First isolated from opium in 1805 by the German pharmacist, Wilhelm Sertürner, morphine is a narcotic analgesic that derives its name from Morpheus, the Greek god of dreams. Highly addictive, morphine simulates the brain’s reward systems causing intense cravings.
- heart attacks
- rhinorrhea (runny nose)
- yawning and sneezing
- goose bumps
- mydriasis (dilation of the pupil)
- twitching and spasms of muscles
- kicking movements
- severe aches in the back, abdomen, and legs
- abdominal and muscle cramps
- hot and cold flashes
- nausea or vomiting
- increases in body temperature, blood pressure, respiratory rate and heart rate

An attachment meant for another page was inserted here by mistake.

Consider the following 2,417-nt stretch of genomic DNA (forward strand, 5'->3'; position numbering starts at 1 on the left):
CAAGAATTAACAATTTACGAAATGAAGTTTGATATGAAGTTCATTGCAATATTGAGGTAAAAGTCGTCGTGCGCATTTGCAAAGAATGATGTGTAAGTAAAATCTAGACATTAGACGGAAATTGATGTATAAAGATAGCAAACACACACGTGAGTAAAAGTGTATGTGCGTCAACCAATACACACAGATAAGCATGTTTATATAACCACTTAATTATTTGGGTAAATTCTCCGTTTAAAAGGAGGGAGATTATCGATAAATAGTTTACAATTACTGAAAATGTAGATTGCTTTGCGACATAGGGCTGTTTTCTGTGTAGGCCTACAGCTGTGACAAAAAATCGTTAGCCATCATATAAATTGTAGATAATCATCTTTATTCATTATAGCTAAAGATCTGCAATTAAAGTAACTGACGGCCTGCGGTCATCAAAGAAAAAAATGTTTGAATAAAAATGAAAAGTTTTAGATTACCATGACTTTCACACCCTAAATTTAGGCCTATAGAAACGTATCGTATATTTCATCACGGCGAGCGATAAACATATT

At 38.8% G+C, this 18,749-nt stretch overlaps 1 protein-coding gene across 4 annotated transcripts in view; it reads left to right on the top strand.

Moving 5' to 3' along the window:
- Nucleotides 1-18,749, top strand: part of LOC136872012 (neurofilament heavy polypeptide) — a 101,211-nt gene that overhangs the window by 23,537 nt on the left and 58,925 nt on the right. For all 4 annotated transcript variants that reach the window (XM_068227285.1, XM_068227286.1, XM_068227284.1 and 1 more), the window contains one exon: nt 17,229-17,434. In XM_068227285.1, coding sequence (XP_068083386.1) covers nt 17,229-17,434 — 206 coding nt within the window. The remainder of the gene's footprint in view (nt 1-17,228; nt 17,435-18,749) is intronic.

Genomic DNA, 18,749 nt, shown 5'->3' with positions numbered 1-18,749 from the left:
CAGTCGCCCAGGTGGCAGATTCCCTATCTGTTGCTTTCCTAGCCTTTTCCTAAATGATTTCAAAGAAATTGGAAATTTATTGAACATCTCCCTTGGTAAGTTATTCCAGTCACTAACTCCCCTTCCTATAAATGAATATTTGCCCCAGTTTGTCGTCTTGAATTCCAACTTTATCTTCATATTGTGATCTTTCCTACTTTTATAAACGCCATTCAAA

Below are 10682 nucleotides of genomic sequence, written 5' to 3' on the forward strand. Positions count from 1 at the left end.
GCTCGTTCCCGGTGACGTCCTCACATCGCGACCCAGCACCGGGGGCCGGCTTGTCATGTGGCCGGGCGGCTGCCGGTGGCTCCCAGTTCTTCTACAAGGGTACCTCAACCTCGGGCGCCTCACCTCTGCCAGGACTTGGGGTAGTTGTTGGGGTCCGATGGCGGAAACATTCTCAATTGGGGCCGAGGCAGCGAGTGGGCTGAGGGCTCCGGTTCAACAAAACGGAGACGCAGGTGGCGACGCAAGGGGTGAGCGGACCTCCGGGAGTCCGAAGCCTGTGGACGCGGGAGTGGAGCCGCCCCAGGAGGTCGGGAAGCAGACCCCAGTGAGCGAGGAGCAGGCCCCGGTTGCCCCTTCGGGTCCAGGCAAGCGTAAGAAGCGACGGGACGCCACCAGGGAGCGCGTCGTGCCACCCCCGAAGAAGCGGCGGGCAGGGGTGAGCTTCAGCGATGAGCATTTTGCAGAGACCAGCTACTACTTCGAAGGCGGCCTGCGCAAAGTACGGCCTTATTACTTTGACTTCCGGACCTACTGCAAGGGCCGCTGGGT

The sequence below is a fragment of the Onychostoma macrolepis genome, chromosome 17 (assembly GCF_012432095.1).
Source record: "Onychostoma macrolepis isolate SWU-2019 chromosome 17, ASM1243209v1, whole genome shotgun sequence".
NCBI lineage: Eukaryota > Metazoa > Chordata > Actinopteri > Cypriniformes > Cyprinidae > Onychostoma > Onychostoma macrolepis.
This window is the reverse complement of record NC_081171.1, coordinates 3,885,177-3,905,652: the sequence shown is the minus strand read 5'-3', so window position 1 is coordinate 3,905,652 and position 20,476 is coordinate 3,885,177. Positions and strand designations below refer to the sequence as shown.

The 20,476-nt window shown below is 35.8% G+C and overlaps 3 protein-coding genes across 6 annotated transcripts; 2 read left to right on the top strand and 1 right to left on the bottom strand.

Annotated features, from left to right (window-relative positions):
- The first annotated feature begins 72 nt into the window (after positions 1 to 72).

The first stage of treatment for morphine addiction includes a period of detoxification. Because withdrawal can be fatal, detox must be done under medical supervision and self-detoxification or out patient detoxification is not recommended. Following detox, continued treatment can include a methadone prescription to aid in the withdrawal process, followed by long-term residential care that includes cognitive-behavioral therapy and group and individual counseling as part of the rehabilitation process.